In 1958, during a trifaith “Religious Emphasis Week” at the University of Arkansas, I hung out at the Sigma Nu house. One morning some Baptist Sigma Nu brothers were walking with me as I went by the Lutheran campus chapel. I stopped. “You want to go in there?” they asked. Yes, I wanted to see a majestic figure of Christ on the cross sculpted by Harriet Youngman Reinhardt.
I am never quite sure what postmodernity is, but I was struck by Pamela Fickenscher’s delightful essay on postmodern ministry (Off-road ministry) and especially by her observations about preaching: “While many traditions have taught preachers to leave the ‘I’ out of their sermons, postmodern audiences are hungry for the messenger
One of the privileges of studying theology within the clerical formation programs of the Catholic Church is that you get to study philosophy first. For at least three years. In retrospect, the true extent of the privilege becomes clearer: when it comes time to study theology, the pupil has been primed to interpret, to be able to remove words and concepts from the meaning foisted on them by the gut, to separate them from inherited baggage, and to begin to detect where contemporary religious ideology and real thought might begin to diverge, and how to follow the latter.
Within a single week this past fall I received requests that the seminary I serve staff a youth retreat for a congregation, send a speaker about starvation in Darfur to a conference in Washington, D.C., provide leadership to Presbyterian congregational leaders in a distant city, send curriculum for a seventh-grade class, offer training for Spanish-speaking and Latino lay leaders, open a D.Min.
A quarter century ago, I dreamed of being a teaching pastor. I burst out of seminary like a wild mustang in the rodeo, an impatiently raring dean of a parish about to become a mini–divinity school. Congregations under my care would learn sound theology and be shaped as faithful disciples.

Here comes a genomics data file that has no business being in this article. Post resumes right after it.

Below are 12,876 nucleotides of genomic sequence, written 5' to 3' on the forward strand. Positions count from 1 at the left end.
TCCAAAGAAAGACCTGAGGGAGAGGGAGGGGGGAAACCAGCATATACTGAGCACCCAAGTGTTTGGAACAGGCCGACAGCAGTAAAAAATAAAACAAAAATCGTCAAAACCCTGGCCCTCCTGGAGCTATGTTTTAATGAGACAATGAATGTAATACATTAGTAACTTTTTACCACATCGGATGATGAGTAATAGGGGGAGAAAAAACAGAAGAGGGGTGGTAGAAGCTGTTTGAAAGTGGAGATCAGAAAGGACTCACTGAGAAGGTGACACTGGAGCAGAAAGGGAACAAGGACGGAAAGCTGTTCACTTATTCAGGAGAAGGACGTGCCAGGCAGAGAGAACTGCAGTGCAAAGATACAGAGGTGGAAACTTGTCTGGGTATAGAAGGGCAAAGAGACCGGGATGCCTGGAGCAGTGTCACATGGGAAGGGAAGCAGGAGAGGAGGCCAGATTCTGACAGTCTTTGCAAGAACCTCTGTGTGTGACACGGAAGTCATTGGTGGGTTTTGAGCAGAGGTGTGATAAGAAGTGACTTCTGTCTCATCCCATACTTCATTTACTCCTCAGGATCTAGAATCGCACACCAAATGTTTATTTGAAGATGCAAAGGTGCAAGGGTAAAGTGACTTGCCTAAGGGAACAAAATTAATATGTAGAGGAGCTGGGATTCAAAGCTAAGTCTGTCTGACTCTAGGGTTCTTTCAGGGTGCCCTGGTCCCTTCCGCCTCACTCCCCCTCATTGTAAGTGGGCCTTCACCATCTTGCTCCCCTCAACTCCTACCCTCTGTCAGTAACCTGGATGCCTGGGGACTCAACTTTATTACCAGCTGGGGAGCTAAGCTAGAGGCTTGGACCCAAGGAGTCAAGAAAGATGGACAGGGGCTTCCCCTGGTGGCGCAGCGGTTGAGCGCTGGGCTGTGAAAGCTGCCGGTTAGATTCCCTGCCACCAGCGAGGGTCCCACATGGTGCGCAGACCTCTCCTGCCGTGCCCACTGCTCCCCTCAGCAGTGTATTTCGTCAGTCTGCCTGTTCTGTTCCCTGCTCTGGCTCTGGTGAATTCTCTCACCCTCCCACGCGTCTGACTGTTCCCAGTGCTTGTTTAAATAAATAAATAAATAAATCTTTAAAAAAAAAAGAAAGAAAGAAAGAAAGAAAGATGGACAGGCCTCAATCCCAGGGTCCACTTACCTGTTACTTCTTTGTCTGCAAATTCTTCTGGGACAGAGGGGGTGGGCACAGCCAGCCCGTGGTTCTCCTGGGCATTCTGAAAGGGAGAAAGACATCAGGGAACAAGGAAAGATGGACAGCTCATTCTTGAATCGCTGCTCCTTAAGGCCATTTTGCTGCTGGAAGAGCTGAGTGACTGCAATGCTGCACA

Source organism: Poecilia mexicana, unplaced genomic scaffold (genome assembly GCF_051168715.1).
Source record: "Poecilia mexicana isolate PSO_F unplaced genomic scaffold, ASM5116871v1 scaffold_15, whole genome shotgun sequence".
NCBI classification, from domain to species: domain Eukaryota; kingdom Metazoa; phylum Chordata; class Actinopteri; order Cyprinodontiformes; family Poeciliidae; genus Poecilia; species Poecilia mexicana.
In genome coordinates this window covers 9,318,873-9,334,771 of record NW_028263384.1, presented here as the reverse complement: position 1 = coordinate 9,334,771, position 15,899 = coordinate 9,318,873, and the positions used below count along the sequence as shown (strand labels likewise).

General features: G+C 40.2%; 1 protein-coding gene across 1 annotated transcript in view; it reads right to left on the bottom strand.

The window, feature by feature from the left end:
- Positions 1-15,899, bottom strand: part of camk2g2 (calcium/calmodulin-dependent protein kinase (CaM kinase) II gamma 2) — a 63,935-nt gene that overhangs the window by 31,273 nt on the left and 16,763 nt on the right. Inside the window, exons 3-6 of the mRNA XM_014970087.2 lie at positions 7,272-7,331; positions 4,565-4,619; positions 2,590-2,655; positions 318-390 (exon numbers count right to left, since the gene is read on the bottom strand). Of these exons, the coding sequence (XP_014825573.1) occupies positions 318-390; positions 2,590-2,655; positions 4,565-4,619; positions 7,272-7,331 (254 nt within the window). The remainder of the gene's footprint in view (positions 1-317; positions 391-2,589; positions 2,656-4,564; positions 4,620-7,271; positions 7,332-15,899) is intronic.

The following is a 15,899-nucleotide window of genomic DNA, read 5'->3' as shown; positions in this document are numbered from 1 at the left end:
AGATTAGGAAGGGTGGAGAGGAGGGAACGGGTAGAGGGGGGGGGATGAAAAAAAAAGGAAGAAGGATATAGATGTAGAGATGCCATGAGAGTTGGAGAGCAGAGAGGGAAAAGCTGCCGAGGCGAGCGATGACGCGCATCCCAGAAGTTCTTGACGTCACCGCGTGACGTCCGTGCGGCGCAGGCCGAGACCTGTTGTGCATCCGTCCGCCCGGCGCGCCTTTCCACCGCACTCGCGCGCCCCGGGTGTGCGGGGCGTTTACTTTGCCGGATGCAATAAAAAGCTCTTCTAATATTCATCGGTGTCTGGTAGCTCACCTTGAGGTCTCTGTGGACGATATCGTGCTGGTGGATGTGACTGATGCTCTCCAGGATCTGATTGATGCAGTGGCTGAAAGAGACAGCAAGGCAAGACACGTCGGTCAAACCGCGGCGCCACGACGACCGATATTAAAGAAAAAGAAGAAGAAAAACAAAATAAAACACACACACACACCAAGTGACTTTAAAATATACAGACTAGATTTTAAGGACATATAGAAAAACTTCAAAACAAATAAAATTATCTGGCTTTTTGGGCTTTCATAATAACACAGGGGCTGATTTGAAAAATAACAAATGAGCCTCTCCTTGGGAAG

Pity the poor book. Its obituary has been written many times as prognosticators glance over the horizon and predict that the Internet and downloadable literature and e-books will soon replace pages-between-covers.
James and John McZebedee matriculated at my seminary again this fall. The “Sons of Entitlement,” I call them. They are usually—but not always—young and white in addition to being male. They have typically grown up in the church, attended Christian colleges and majored in religion. They like to refer to their mental index of Theologians Worth Reading and readily scoff at those theologians they have not read (and so are not worth reading).
From the Academy of ancient Greece to the medieval schools, education was understood to be centered upon conversation (conversor, literally meaning “being together”). Plato’s dialogues and Aquinas’s Summa Theologiae are written in the form of a conversation.
"Unite the pair so long disjoined, knowledge and vital piety,” wrote Charles Wesley in the 1763. Theological education in the middle of the 21st century will still be wrestling with that basic pairing.
Way too much emphasis is placed on making theological education accessible and convenient. With the rise of Internet courses and distance learning, seminaries have accommodated to the spirit of individualism rather then drawing on the biblical mandate that leaders be formed through intentional community.